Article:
University: San Diego State University
Country: United States
Continent: North America
Study type: semester abroad
During my semester abroad I was in California, more precisely in San Diego, and went to San Diego State University (SDSU). Unfortunately, this university was not a partner university of my home university, so unfortunately I had to organize most of it myself. It was a lot of work but luckily we had helpful support from MicroEdu ! See liuxers for vocational training in Romania.
Everything went great with the registrationAfter submitting our documents, we quickly received confirmation that my friends and I still got a place, even though it was 2 days before the registration deadline. Unfortunately, the course selection, i.e. the selection of the special sessions, did not go so well for us. I have to admit that I only skimmed through the documentation and misunderstood something by consulting other students who were already at SDSU. In my/our opinion, we only needed to have at least 12 units at the end of the semester, so we figured we could also take courses that would give us more units (but unfortunately we had to have exactly 12 units). So we took a 3-unit and a 4-unit course, which ended up costing us $250 more,
After everything formal was settled, we took care of accommodation. I heard from many that they were looking for accommodation locally and stayed in a hostel for the first few days. That’s not how I wanted to start my semester abroad, so I tried to find something from home. This was not so easy due to the time difference, since one often had to reply to e-mails at night when decisions had to be made. Getting an apartment in a student complex is also not that easy, since there is usually only annual rent. That means: If you cannot find a new tenant, you have to keep paying even though you no longer live there and have been home for a long time.
Fortunately, Blvd63 then decided at short notice to allocate a few apartments for “short-term leases”., so my girlfriends and I could move in together. (If, like me, you are going abroad with several people, I recommend staying with strangers, as I spent most of my time with them and actually could have gotten to know more people from different countries). I highly recommend Blvd63! The facility is close to the campus, you can also walk there, but there is also a shuttle to the university every 15 minutes. There were 2 pool areas in the complex, where there was often something going on and one or the other party was celebrated. There was also a fitness center and a clubhouse with “conference rooms” for study or group work. But you can also just meet there to play table football or billiards. The folks at Blvd63 also try to provide as much entertainment as possible, so every Tuesday there was always a game night (quizes and free pizza) or there was also a party on Halloween! So have fun and have fun. The apartments themselves are still quite new and very well maintained, after every change of tenant everything is cleaned and if something is broken, the caretaker is usually there on the same day to fix something.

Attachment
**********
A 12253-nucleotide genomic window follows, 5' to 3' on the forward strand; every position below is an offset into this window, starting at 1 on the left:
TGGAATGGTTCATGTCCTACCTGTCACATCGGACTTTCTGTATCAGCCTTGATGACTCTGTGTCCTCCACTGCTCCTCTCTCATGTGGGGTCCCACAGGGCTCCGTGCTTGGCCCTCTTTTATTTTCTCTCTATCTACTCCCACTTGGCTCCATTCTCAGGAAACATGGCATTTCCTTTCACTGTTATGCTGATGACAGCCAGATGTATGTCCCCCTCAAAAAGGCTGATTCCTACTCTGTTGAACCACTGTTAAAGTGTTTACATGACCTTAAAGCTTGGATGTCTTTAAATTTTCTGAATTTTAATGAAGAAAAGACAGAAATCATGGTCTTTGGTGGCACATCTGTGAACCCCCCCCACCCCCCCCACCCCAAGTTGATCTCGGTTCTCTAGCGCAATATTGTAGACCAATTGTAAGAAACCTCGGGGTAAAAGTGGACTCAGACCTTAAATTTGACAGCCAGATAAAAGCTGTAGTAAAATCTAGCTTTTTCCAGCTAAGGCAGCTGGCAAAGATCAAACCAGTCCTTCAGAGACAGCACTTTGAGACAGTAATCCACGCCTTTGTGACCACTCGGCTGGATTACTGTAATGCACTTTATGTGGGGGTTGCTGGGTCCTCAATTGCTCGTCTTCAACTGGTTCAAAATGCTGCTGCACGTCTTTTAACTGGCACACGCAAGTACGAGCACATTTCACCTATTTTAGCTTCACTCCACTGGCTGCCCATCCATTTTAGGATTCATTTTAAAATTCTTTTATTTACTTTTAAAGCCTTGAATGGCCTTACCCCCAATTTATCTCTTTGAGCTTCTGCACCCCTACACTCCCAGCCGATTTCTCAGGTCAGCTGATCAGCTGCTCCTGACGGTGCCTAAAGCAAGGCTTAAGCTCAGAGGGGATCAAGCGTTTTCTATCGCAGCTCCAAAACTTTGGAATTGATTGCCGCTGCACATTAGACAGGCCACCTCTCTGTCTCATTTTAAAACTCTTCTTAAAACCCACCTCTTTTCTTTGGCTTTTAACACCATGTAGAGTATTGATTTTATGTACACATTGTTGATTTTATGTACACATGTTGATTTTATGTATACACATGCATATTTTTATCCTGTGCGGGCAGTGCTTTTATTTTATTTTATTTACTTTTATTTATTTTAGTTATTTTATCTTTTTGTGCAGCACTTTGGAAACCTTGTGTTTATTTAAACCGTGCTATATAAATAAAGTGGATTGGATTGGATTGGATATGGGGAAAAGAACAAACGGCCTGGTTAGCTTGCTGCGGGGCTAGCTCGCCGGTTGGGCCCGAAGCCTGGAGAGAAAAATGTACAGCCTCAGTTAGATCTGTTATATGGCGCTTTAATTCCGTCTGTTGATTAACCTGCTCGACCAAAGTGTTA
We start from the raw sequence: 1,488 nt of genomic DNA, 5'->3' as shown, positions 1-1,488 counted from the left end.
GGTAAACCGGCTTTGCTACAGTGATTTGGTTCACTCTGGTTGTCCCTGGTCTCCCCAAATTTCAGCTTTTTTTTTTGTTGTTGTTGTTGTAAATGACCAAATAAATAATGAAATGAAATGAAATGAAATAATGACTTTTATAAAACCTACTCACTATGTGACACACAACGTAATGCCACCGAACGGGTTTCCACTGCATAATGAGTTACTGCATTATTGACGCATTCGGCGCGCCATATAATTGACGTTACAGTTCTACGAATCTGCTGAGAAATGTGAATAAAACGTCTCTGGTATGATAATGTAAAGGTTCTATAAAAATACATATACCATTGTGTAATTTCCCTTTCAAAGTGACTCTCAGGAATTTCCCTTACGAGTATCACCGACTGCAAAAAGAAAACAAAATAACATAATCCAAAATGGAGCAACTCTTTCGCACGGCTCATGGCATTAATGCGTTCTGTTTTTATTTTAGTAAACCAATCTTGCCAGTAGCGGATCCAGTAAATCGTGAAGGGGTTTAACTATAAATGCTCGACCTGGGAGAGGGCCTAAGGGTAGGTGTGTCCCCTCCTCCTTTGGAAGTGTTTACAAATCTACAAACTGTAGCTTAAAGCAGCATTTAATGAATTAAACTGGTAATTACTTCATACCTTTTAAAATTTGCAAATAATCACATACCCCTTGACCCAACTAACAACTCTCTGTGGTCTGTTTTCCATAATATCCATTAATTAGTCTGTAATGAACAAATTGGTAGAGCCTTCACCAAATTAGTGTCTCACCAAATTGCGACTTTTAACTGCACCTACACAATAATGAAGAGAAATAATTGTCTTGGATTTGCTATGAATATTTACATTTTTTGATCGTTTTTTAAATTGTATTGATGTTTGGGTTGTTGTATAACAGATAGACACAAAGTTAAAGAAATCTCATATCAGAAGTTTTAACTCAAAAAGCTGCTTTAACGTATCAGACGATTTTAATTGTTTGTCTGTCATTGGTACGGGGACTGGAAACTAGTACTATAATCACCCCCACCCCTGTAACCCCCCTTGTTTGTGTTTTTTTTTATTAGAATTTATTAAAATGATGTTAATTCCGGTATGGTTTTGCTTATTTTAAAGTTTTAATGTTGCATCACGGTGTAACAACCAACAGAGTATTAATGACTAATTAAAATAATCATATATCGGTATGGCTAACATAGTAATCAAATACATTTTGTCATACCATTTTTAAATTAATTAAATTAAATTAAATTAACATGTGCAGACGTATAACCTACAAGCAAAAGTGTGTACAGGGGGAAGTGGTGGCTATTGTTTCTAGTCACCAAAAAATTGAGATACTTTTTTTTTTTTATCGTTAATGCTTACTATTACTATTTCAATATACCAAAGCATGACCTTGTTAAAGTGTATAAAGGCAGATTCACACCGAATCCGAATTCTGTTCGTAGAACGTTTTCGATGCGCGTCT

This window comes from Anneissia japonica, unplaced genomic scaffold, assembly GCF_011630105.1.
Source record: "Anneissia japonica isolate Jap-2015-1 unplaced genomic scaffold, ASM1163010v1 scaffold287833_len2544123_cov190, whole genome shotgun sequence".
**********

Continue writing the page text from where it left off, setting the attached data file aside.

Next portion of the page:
If you are planning on renting a car, are under 25 and don’t know as much about cars as we do, you should rent a car from Dirt Cheap Car Rental. You can also register 2 drivers there for free and pay $400 a month – if you stay in San Diego County – but that’s a lot too. For further/longer excursions we then teamed up with several people and booked a minivan.
I flew to Los Angeles with a friend and then took the bus to Las Vegas. It was quite good to travel before the official start of the semester, so we could always go on smaller excursions at the weekend, and at the end of our stay we weren’t so stressed about “checking out” everything we wanted to see. There are also many groups/organizers on Facebook that organize trips or excursions. We then took another part in a party bus trip to Las Vegas, which was really great! 2 nights 4 parties and in a 5 star hotel, it couldn’t be better! You also get to know other students on such trips, which are not necessarily in your courses. Unfortunately, most students are also German, so it is up to you whether you try to get to know other students from other countries in order to improve your language skills.
Unlike in Germany, it is impolite not to tip in America. Some restaurants already have the tip on their bills, often you can choose whether you give a tip of 15%, 18% or 20%. On the other hand, you can get water for free in every restaurant. It also takes some getting used to the fact that the prices are exclusive of taxes, which means you only see what you end up paying at the checkout (unless you do the math beforehand). It is also advisable to collect the membership cards from the supermarkets so that you always get the special prices and can still save something with the high food prices.